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Here's why you can trust the voting process in the biggest county in Arkansas

We may be in a modern-day pandemic, but modern-day tools and processes are in place to secure the vote.

LITTLE ROCK, Ark. — America has held bitterly divided elections in the middle of wars and economic depressions, but holding one in the middle of a modern-day pandemic is obviously extraordinary.

The director of elections in Pulaski County wants to alleviate the fears.

"We're looking forward to it," said Bryan Poe, the man overseeing the implementation of new voting machines in the middle of the state's largest city in the middle of a global virus outbreak. 

"We feel like this system is much better than what we've had in the past and it's going to be a lot more reliable."

The system begins by using Express Vote machines for the first time. 

Pulaski County is catching up to the rest of the state where most other counties have already started using the touchscreens made by Election Systems and Software.

The system will get a baptism by fire in Little Rock and the surrounding suburbs. The machines are part of a closed system that takes the guesswork out of hand-marked paper ballots. 

Precincts are off the grid and data is secured on portable memory sticks that look like thumb drives only with extra encryption. The scanner/ballot boxes require keys that are kept secure by precinct judges and opening them requires a process that resembles unlocking a military weapons system.

Plus, it doesn't take much to improve security over a paper ballot system that had been in place earlier this year.

"Just from soup to nuts, there's a great deal of security built into the system," Poe said.

While voting, scanning, and tabulating all stays away from open networks, the voter rolls are now digitized. That allows signatures to be checked and verified without having to vote at a home precinct. It also can flag anyone trying to vote more than once.

That credibly protects the system from hacking or old fashioned ballot-stuffing operations. But those are problems of the past. Election commissioners have to face the challenge of thousands of absentee ballots arriving in the mail.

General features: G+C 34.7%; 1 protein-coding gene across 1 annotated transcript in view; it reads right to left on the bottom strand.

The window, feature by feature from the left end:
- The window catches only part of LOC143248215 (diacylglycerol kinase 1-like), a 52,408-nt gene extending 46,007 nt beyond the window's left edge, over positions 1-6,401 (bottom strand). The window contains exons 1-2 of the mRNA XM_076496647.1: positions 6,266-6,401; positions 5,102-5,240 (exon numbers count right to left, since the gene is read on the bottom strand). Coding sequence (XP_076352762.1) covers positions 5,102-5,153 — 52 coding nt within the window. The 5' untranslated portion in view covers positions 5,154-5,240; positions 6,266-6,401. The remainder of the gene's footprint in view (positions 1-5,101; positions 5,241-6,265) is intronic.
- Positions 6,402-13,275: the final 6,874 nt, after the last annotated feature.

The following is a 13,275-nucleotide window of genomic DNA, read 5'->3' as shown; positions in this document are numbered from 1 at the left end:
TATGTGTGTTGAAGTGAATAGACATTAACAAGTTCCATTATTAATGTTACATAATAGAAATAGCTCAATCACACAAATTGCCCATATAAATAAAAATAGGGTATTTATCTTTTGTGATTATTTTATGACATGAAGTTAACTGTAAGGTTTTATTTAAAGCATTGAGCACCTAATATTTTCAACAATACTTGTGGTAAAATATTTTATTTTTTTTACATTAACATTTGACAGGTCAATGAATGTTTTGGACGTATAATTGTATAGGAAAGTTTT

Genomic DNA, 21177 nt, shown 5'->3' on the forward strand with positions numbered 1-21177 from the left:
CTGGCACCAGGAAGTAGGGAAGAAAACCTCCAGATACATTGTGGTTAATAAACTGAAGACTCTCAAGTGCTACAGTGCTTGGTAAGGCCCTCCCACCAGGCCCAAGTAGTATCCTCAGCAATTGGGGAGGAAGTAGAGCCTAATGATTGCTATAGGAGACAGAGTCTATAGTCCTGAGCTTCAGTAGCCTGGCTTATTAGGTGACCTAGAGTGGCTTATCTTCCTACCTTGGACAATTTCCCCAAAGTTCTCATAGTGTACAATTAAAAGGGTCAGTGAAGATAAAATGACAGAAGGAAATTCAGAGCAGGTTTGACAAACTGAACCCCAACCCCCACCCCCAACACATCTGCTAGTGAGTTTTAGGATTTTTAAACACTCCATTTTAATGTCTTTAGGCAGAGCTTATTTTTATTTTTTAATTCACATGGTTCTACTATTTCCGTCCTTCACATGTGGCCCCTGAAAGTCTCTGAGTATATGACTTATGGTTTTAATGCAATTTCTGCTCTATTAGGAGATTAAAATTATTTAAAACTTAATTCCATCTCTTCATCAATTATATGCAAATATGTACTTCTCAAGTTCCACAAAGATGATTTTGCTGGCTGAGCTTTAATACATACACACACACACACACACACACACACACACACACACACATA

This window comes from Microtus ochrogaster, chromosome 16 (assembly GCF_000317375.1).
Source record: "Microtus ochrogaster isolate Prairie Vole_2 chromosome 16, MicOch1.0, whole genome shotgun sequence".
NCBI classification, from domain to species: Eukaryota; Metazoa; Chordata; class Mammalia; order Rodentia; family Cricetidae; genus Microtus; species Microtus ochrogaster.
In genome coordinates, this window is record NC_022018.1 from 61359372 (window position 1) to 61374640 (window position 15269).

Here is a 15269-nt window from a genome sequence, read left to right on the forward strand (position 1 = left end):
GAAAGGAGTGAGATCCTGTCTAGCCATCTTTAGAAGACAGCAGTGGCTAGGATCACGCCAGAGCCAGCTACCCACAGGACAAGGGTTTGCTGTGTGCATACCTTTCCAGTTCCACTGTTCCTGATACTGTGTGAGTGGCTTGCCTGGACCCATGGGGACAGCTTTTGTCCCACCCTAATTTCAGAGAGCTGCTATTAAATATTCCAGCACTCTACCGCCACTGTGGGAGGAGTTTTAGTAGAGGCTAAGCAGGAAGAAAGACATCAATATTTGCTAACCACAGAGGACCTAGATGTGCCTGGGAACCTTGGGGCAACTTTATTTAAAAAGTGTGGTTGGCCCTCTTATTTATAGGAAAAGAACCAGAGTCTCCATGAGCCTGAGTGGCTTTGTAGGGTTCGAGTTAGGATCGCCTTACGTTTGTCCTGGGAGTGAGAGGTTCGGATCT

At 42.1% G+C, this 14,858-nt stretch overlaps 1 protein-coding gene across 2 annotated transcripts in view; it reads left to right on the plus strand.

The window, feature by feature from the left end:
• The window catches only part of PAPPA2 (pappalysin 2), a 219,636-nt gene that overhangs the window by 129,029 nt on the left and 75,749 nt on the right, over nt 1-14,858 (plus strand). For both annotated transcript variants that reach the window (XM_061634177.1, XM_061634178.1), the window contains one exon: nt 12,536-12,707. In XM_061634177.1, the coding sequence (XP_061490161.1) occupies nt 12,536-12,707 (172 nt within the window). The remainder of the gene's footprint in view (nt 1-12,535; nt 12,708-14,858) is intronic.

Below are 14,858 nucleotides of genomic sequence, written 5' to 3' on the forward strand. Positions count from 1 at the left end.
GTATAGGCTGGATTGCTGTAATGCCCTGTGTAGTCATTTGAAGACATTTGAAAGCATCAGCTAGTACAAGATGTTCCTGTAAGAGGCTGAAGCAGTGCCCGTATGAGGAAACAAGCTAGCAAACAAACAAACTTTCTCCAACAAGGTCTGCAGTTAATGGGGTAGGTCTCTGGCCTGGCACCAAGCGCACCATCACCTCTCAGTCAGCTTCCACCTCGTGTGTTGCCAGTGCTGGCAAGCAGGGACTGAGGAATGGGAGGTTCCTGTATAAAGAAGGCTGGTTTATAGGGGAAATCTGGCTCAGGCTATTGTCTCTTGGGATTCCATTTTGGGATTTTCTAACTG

"We are planning on bringing in 80-plus people and we're going to have them in the back of our building in a 9,000 square foot space," Poe said of the plans to "canvass" the mail-in votes, preparing them to be opened on Election Day.

Monday not only saw the start of early voting, but pairs of poll workers also began working their way through the ballots they have already received. One worker opens the outer envelope and removes the contents into three piles. 

The other worker begins checking the voter I.D. form against identification on file. The same goes for signature checks. The still-sealed envelope with the ballot in it goes in a third pile.

The crews will work through ballots in a choreographed dance for two weeks. Any discrepancies will land a ballot into a provisional pile, not unlike how a person may vote if they forget an ID at the polls. 

All the piles will be secured in boxes until they can legally be opened in the democratic version of Christmas morning.

"On election morning, we'll have those 80 people go through with their letter openers and open all the envelopes and all the ballots," Poe said.

The Christmas analogy continues when all of those now-opened ballots make their way to the county's new toy: the DS450 tabulation machine.

Poe says it costs $60,000 and the state helped the most populated counties procure them.

The machines can churn through about 3,000 ballots an hour. Poe says Pulaski County has received more than 20,000 absentee ballot requests. 

As long as there isn't a late surge of more ballot requests, Poe thinks the machine can handle the volume and make reporting nearly final results possible on Election Night.

But that also assumes the machine works without hiccups. Poe has been through enough elections to know the hiccups will come, but he thinks timely results will be enough to forestall any doubts that would come from a delay in reporting.

Absentee ballots have to be postmarked by Election Day to be counted if they were mailed from within the US, a ballot sent from overseas military gets more time to arrive.

Every scanner/ballot box goes through an audit at the end of every day's use. Audits differ from recounts, which can only be called for by a campaign or individual. There are no automatic recounts in Arkansas. 

The cost of the recount is borne by the one requesting it, unless it leads to a change in the outcome when the state picks up the tab.

The presidential election can never go into a runoff, but other general election contests could if no single candidate reaches 50 percent, plus one vote. 

The most likely time that could happen this year could be in a multi-person mayoral or municipal election. 

After wearing out the Christmas analogy, Poe is willing to talk sports. He describes his and his team's job as the groundskeepers for a contest that is way more than a game. 

Campaigns represent the players. 

The judiciary serves as referees. Election officials just want to provide a fair playing field no matter what the partisans say when it's all over.

"We're more concerned with the process and making sure it's done correctly than we are with anything else," he said. 


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